Lauren Erickson organized a fund-raiser on Friday at Graffiti Junktion to benefit the search for her missing sister, Michelle Parker. (Photo by Michael Freeman).

ORLANDO – Lauren Erickson stood in front of the Graffiti Junktion restaurant in Thornton Park, before a table lined with t-shirts, coffee mug holders, and other items for sale.
“Technically speaking, we’re selling them,” she said. “But they’re really for $10 donations.”
And as people began to show up at the restaurant – which was hosting a special hair competition on Friday night – Erickson promised to remain at the table throughout the evening.
“I’ll be here all night,” she said.
Those t-shirts, though, were not ones that Erickson was promoting because she’s a clothing designer. On each of those plain white t-shirts was the word “Missing,” and it also had a photo on it of Erickson’s sister, Michelle Parker.
That’s why Erickson organized a fund-raiser and benefit at Graffiti Junktion on Friday night, to help raise awareness of the fact that her sister vanished last month, leaving behind two children.
“It’s a benefit in support of the Michelle Loree Parker Trust Fund,” Erickson said. “That trust fund was set up in support of her children, and for the search.”
The Orlando Police Department is still actively investigating the case of Parker, 33. Her mysterious disappearance has caught the attention of the national media, in part because Parker had appeared on an episode of the television show “The People’s Court,” along with her ex-boyfriend, Dale Smith II. The couple went on the show to argue about a lost $5,000 engagement ring, and the judge ordered Parker to pay Smith for half the cost of the ring.
After dropping off her twins with Smith, their father, at his home on S. Semoran Boulevard, she vanished. Parker’s family reported her missing after she didn’t show up for work at The Barn nightclub in Sanford that same night.
Earlier this month, Orlando police announced they had found Parker’s missing iPhone near the Nela Bridge in Belle Isle.
Since then, a lot of the focus of the investigation has been on Smith, 40, who is believed to have been the last person to see Parker alive before she disappeared on Nov. 17. He has not been arrested and charged with a crime, though.
Parker’s disappearance did prompt her family and friends to open a command center in south Orlando to assist police in the search for the missing mother. Earlier this month, the command center was shut down as the search efforts expanded to Seminole County, while the Orange County Sheriff’s Office dive team searched a retention pond near the home of Smith’s parents.
Parker’s family has put up posters all around the city, asking for the public’s help in finding her sister. Those posters can be found all through Thornton Park, including at Graffiti Junktion, which agreed to host a special benefit on Friday for the trust fund.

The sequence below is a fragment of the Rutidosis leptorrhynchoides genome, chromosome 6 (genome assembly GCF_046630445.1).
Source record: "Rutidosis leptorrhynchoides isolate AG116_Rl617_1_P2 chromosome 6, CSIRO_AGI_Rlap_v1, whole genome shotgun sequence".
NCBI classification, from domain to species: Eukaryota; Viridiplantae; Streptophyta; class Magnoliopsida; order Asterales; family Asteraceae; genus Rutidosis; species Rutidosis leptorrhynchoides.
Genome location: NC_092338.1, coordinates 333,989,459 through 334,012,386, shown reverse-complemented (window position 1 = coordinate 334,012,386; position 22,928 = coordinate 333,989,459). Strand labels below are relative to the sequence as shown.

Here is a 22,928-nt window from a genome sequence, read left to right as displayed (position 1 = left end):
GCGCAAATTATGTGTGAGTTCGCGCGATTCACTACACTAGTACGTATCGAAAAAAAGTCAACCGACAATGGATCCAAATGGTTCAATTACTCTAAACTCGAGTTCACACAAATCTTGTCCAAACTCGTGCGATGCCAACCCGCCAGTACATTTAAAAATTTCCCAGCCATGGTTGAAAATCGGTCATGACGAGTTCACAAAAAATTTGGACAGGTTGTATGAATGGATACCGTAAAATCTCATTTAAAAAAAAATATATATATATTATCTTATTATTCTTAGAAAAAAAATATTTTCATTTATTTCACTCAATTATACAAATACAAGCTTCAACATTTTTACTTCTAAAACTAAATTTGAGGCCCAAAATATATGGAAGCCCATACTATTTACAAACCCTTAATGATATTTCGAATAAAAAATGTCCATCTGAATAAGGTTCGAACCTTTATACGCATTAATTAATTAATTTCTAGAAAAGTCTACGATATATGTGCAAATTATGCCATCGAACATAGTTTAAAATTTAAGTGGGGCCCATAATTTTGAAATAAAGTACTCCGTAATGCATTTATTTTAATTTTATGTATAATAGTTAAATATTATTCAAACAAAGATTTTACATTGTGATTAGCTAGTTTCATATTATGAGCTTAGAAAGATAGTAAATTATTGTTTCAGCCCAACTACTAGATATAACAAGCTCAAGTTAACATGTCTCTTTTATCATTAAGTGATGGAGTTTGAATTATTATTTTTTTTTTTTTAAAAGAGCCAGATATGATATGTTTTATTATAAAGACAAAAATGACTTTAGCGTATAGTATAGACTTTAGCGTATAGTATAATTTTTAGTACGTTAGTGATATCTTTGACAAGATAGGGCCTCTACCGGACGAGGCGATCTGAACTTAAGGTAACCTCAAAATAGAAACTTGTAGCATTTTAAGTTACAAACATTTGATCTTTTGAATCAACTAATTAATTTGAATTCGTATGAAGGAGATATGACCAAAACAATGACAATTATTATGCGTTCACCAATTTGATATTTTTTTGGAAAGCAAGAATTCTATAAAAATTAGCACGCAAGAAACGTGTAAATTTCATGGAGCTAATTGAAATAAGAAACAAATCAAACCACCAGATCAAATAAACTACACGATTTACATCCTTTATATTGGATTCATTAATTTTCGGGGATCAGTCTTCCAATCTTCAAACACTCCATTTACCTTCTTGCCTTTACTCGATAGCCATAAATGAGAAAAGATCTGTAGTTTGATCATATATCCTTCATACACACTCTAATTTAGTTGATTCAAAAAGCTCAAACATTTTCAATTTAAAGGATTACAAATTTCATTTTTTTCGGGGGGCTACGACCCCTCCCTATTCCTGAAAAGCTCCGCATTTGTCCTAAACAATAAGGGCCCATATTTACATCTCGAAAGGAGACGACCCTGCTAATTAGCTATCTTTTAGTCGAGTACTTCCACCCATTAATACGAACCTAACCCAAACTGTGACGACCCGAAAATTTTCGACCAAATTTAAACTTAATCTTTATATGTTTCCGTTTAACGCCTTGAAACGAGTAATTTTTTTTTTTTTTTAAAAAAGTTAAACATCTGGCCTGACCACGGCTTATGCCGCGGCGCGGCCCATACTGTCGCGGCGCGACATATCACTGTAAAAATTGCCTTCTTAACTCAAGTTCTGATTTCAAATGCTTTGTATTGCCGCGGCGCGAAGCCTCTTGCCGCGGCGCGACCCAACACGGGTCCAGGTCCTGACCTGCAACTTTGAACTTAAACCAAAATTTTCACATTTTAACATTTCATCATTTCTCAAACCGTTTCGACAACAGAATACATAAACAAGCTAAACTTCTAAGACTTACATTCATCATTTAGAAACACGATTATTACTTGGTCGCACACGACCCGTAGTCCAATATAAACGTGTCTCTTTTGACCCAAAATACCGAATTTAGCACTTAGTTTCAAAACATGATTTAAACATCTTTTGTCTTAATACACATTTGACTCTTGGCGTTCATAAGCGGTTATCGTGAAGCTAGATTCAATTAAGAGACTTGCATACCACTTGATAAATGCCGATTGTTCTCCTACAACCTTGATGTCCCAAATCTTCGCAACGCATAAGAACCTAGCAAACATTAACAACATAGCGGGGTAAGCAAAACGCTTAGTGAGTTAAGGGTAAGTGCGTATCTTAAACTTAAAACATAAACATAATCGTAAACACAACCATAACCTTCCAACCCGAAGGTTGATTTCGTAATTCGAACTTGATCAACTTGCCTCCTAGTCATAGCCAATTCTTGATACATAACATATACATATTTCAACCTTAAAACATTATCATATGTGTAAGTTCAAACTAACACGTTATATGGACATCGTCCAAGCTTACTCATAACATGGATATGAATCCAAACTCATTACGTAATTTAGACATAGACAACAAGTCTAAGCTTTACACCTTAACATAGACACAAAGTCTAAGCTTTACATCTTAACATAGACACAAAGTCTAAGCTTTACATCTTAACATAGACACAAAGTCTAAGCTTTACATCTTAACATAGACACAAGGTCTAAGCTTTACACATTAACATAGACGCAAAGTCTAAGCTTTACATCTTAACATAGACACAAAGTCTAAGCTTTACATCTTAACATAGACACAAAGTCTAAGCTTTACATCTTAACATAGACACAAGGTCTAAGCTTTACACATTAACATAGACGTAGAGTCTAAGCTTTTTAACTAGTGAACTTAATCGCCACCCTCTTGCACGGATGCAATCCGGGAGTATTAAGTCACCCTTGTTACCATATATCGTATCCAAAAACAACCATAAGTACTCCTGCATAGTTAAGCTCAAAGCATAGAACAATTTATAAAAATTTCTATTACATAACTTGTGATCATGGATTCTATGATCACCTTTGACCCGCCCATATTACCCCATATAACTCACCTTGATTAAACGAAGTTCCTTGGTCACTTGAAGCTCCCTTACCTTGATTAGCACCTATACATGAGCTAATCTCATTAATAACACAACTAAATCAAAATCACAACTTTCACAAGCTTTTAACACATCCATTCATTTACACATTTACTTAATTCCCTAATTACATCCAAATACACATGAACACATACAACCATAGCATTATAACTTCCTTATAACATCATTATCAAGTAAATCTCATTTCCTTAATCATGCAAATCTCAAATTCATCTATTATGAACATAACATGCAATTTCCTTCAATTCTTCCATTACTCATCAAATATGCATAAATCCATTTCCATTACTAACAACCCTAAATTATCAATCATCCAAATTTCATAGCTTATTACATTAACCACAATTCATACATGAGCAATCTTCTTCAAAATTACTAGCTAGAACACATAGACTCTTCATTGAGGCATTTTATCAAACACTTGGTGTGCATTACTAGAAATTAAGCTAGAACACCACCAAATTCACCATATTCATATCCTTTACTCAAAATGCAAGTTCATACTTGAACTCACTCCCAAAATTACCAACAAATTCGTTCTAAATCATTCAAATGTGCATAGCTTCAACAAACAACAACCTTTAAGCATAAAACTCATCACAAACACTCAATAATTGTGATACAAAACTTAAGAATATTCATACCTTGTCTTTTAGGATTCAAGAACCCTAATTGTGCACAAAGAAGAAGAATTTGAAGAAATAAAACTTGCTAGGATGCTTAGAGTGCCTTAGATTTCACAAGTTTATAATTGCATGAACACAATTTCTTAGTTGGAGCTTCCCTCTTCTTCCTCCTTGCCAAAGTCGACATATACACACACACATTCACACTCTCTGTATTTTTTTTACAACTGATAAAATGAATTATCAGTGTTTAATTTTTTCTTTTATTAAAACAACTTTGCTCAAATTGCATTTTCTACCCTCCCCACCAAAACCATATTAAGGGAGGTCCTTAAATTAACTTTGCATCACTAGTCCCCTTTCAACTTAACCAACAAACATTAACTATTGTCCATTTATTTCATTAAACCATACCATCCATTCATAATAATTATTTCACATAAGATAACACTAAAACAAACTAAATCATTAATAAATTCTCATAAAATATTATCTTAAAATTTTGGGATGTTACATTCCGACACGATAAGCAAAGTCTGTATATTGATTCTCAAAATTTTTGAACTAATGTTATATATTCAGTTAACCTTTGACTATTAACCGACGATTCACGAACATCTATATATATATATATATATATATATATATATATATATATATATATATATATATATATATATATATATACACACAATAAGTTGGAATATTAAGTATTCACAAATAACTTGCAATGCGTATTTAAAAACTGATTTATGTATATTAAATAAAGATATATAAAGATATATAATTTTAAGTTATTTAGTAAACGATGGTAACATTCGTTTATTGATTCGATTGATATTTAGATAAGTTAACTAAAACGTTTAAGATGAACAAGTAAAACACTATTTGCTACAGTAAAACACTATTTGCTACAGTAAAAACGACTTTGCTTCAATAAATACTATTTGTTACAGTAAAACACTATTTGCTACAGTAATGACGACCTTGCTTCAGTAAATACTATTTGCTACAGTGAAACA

“We’re calling it Hair Wars,” Erickson said. “It’s a battle between two hair stylists. And we had all these t-shirts made for tonight during the benefit.”

A poster asking for the public's helping in the search for missing mom Michelle Parker was on the wall of the Graffiti Junktion restaurant in Thorton Park on Friday night. (Photo by Michael Freeman).

As agonizing as Parker’s disappearance has been for the family, Erickson said they’ve taken some consolation from the fact that the community has rallied around them as the search continues.
“I love it,” Erickson said. “It’s been very strong, and it’s everywhere. My Facebook page alone has over 17,500 fans.”
The Michelle Parker Missing Person page on Facebook is where Erickson posts updates on what’s happening in the search, and what the family is experiencing. On Wednesday, she wrote “I did read all the thoughts and prayers, so thank you! I know we are all very anxious for any kind of news but not to be discouraged. The news changes constantly. From day one, police have been working on all kinds of leads, tips and information. The news slows, but they haven’t.”
Erickson said she’s so grateful for the strong support the ongoing search effort has received, bringing the entire community together to help.
“People around the world have been so supportive of this search,” she said. “It hits close to home for a lot of people.”
Anyone who wants to make a donation to the trust fund can log on to, the site that Erickson set up for that purpose.
”It’s where people can go to, to make a donation through a PayPal account,” she said.
Anyone with ifnromation on Parker’s disappearance can also call 1-800-423-TIPS.

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